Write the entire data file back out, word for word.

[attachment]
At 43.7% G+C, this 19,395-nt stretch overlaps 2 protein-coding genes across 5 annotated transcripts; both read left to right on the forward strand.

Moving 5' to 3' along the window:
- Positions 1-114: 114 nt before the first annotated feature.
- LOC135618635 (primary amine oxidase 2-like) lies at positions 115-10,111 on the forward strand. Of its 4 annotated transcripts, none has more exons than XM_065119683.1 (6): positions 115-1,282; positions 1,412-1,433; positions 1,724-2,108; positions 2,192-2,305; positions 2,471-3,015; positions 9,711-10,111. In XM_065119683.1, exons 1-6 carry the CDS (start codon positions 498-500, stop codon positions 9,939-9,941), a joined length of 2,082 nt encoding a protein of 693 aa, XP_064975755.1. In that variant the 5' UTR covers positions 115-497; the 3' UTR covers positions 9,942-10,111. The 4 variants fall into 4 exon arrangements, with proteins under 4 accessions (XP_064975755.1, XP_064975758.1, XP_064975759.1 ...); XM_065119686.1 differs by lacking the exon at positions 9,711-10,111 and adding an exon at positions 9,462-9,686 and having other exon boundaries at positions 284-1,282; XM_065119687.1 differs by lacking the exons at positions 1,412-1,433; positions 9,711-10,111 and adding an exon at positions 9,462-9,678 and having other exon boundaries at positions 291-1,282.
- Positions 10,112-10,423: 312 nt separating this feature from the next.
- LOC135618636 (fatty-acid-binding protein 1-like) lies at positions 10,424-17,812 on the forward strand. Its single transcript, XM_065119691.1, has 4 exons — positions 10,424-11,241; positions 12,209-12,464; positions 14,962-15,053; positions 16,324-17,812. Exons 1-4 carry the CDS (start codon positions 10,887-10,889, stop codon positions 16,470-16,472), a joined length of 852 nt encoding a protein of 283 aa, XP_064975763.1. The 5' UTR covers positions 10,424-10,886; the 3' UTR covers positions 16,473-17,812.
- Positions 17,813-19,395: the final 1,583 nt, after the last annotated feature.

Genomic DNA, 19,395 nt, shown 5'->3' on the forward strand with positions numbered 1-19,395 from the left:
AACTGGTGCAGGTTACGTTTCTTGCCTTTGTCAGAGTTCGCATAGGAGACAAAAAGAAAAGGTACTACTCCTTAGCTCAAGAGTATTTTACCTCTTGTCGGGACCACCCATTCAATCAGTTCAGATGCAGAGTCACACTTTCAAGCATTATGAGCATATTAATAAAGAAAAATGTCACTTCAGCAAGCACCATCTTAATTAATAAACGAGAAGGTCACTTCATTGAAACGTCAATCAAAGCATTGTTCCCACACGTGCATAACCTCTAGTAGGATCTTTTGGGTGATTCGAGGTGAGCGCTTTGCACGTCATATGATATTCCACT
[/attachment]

At 43.7% G+C, this 19,395-nt stretch overlaps 2 protein-coding genes across 5 annotated transcripts; both read left to right on the forward strand.

Moving 5' to 3' along the window:
- Positions 1-114: 114 nt before the first annotated feature.
- LOC135618635 (primary amine oxidase 2-like) lies at positions 115-10,111 on the forward strand. Of its 4 annotated transcripts, none has more exons than XM_065119683.1 (6): positions 115-1,282; positions 1,412-1,433; positions 1,724-2,108; positions 2,192-2,305; positions 2,471-3,015; positions 9,711-10,111. In XM_065119683.1, exons 1-6 carry the CDS (start codon positions 498-500, stop codon positions 9,939-9,941), a joined length of 2,082 nt encoding a protein of 693 aa, XP_064975755.1. In that variant the 5' UTR covers positions 115-497; the 3' UTR covers positions 9,942-10,111. The 4 variants fall into 4 exon arrangements, with proteins under 4 accessions (XP_064975755.1, XP_064975758.1, XP_064975759.1 ...); XM_065119686.1 differs by lacking the exon at positions 9,711-10,111 and adding an exon at positions 9,462-9,686 and having other exon boundaries at positions 284-1,282; XM_065119687.1 differs by lacking the exons at positions 1,412-1,433; positions 9,711-10,111 and adding an exon at positions 9,462-9,678 and having other exon boundaries at positions 291-1,282.
- Positions 10,112-10,423: 312 nt separating this feature from the next.
- LOC135618636 (fatty-acid-binding protein 1-like) lies at positions 10,424-17,812 on the forward strand. Its single transcript, XM_065119691.1, has 4 exons — positions 10,424-11,241; positions 12,209-12,464; positions 14,962-15,053; positions 16,324-17,812. Exons 1-4 carry the CDS (start codon positions 10,887-10,889, stop codon positions 16,470-16,472), a joined length of 852 nt encoding a protein of 283 aa, XP_064975763.1. The 5' UTR covers positions 10,424-10,886; the 3' UTR covers positions 16,473-17,812.
- Positions 17,813-19,395: the final 1,583 nt, after the last annotated feature.

Genomic DNA, 19,395 nt, shown 5'->3' on the forward strand with positions numbered 1-19,395 from the left:
AACTGGTGCAGGTTACGTTTCTTGCCTTTGTCAGAGTTCGCATAGGAGACAAAAAGAAAAGGTACTACTCCTTAGCTCAAGAGTATTTTACCTCTTGTCGGGACCACCCATTCAATCAGTTCAGATGCAGAGTCACACTTTCAAGCATTATGAGCATATTAATAAAGAAAAATGTCACTTCAGCAAGCACCATCTTAATTAATAAACGAGAAGGTCACTTCATTGAAACGTCAATCAAAGCATTGTTCCCACACGTGCATAACCTCTAGTAGGATCTTTTGGGTGATTCGAGGTGAGCGCTTTGCACGTCATATGATATTCCACT